I think this can be fairly easily solved by slicing the object up, removing the unwanted section, and then gluing the leftover pieces back together by merging faces.

Assuming you are modelling your object as a fully-linked graph

- A list of vertices, each with a list of edges
- A list of edges, each with references to two vertices and two faces
- A list of faces, each with a list of edges

As long as you are careful in maintaining and manipulating this graph, it holds all the information needed to quickly cut and merge your objects.

You can use the algorithm described in this answer to compute the new face resulting from the cut.

So: your inputs to the algorithm are a list of cutting planes and a list of objects - initially there is only one.
For each cutting plane, slice each object in the list object into two and put them back into the list.
The two faces that are added (one on each of the new objects) should keep a reference to the cutting plane that produced them.
For faces that are cut in half by a plane, remember that the two new faces produced should inherit this reference if it exists.
The new objects should keep a record of which side of the plane they lie (just a boolean meaning 'keep' or 'discard')- these records should also be maintained as the objects are further subdivided.

Once all the cuts have been made, you'll have a list of objects, each of which has a list of records detailing on which side of the cutting planes they lie.
Find the objects where all of those records are 'discard' and throw them away.

We now have to stick the objects back together.

Start by trivially merging the object graphs - simply combine all of the vertex, edge and face lists into one object. We now examine the two faces that were created by the same cutting plane:

- If the two faces are identical (i.e.: they share the same set of vertices) then both faces and all associated edges can be removed.
- If the vertex set of one face is larger than the other, then remove the smaller face and all shared edges.

You should now have a merged object, but with some extraneous vertices. Simple iterate through the vertices and remove those that only have two associated edges.

Here's an example of how the cutting would work:

```
:
a---1-:---b
| : |
2 X : 3
| : |
| : |
c---4-:---d
:
:s
```

We start with one object (? denotes some edge or face not shown):

```
verts:
a:1,2,?
b:1,3,?
c:2,4,?
d:3,4,?
edges:
1:a,b X,?
2:a,c X,?
3:b,d X,?
4:c,d X,?
faces:
X:1,2,3,4
?:...
```

When we cut with the plane s, we end up with two objects:

```
a--1--e-7-b
| | |
2 X 5 Y 3
| 6 |
| | |
c--4--f-8-d
verts: verts:
a:1,2,? e:1,5,6,7
e:1,5,6,7 b:3,7,?
c:2,4,? d:3,8,?
f:4,5,6,8 f:4,5,6,8
edges: edges:
1:a,e X,? 3:b,d Y,?
2:a,c X,? 6:e,f Y,W
4:c,f X,? 7:e,b Y,?
5:e,f X,V 8:f,d Y,?
faces: faces:
X:1,2,3,4 Y:3,6,7,8
V:5,... W:6,...
?:... ?:...
```

We've added vertices e and f, edges 5 and 6, and faces V and W. Note that edges 5 and 6 are distinct objects, sharing the same vertices but between different faces.

When we come to merge these two objects back together, we first trivially merge the two object graphs:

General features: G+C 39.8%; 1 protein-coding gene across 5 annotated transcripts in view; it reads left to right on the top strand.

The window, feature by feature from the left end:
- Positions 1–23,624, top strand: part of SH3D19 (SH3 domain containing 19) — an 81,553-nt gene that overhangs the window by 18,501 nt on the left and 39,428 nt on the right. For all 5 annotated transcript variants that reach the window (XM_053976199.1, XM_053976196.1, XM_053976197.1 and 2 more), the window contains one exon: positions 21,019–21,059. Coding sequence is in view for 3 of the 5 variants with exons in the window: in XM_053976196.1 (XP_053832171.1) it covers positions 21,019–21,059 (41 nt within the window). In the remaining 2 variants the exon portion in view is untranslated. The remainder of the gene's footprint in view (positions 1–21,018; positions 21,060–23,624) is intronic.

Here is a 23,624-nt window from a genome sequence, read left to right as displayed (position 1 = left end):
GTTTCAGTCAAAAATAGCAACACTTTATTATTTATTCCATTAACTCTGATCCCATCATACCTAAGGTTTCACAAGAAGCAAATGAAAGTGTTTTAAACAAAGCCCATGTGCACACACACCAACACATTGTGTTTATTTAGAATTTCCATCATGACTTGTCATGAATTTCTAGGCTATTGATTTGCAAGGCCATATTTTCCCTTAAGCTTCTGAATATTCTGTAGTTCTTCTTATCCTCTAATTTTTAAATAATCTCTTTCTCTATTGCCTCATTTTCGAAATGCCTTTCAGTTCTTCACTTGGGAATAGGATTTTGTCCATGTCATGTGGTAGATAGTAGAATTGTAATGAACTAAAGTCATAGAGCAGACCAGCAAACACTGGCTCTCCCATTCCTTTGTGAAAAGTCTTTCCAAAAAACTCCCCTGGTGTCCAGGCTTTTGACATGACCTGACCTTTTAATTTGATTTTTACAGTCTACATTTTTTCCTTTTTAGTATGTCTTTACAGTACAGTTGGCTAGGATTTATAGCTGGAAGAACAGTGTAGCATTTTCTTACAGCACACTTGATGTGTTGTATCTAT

```
verts:
a:1,2,?
b:3,7,?
c:2,4,?
d:3,8,?
e:1,5,6,7
f:4,5,6,8
edges:
1:a,e X,?
2:a,c X,?
3:b,d Y,?
4:c,f X,?
5:e,f X,V
6:e,f Y,W
7:e,b Y,?
8:f,d Y,?
faces:
X:1,2,3,4
Y:3,6,7,8
V:5,...
W:6,...
?:...
```

We can see that faces V and W were produced by the same cutting plane and have the same vertex set, and so they can be removed along with the associated edges. The two non-removed faces associated with a pair of coincident edges are merged.

```
a--1--e-7-b
| |
2 X 3
| |
| |
c--4--f-8-d
verts:
a:1,2,?
b:3,7,?
c:2,4,?
d:3,8,?
e:1,7
f:4,8
edges:
1:a,e X,?
2:a,c X,?
3:b,d X,?
4:c,f X,?
7:e,b X,?
8:f,d X,?
faces:
X:1,2,3,4,7,8
?:...
```

We can then remove the vertices with only two associated edges, and merge those edges:

```
verts:
a:1,2,?
b:1,3,?
c:2,4,?
d:3,8,?
edges:
1:a,e X,?
2:a,c X,?
3:b,d Y,?
4:c,d X,?
faces:
X:1,2,3,4
Y:3,6,7,8
?:...
```

What about merging these objects?

```
a--1--e
| 5
2 X g-3-b
| 6 |
| 9 Y 7
c--4--f-8-d
verts: verts:
a:1,2,? g:3,5,6,?
e:1,5,? b:3,7,?
c:2,4,? d:7,8,?
f:4,6,8,9,? f:4,6,8,9,?
edges: edges:
1:a,e X,? 3:b,g Y,?
2:a,c X,? 9:f,g Y,W
4:c,f X,? 7:b,d Y,?
5:e,g X,V,? 8:f,d Y,?
6:f,g X,V
faces: faces:
X:1,2,4,5,6 Y:3,7,8,9
V:5,6,... W:9,...
?:... ?:...
```

We merge:

```
verts:
a:1,2,?
b:3,7,?
e:1,5,?
c:2,4,?
d:7,8,?
f:4,6,8,9,?
g:3,5,6,9,?
edges:
1:a,e X,?
2:a,c X,?
3:b,g Y,?
4:c,f X,?
5:e,g X,V,?
6:f,g X,V
7:b,d Y,?
8:f,d Y,?
9:f,g Y,W
faces:
X:1,2,4,5,6
Y:3,6,7,8
V:5,6,...
W:9,...
?:...
```

and examine faces V and W, as they have been created by the same cut plane. This time their vertex sets are different. Remove the smaller face. In the two faces, find the edges that have the same vertices and remove them:

```
a--1--e
| 5
2 X g-3-b
| |
| 7
c--4--f-8-d
verts:
a:1,2,?
b:3,7,?
e:1,5,?
c:2,4,?
d:7,8,?
f:4,8
g:3,5,?
edges:
1:a,e X,?
2:a,c X,?
3:b,g X,?
4:c,f X,?
5:e,g X,V,?
7:b,d X,?
8:f,d X,?
faces:
X:1,2,3,4,5,7,8
V:5,...
?:...
```

We can now remove the useless vertices with only two incident edges:

```
a--1--e
| 5
2 X g-3-b
| |
| 7
c----4----d
verts:
a:1,2,?
b:3,7,?
e:1,5,?
c:2,4,?
d:4,7,?
g:3,5,?
edges:
1:a,e X,?
2:a,c X,?
3:b,g Y,?
4:c,d X,?
5:e,g X,?
7:b,d X,?
faces:
X:1,2,3,4,5,7
V:5,...
?:...
```

Phew! Hope this helps...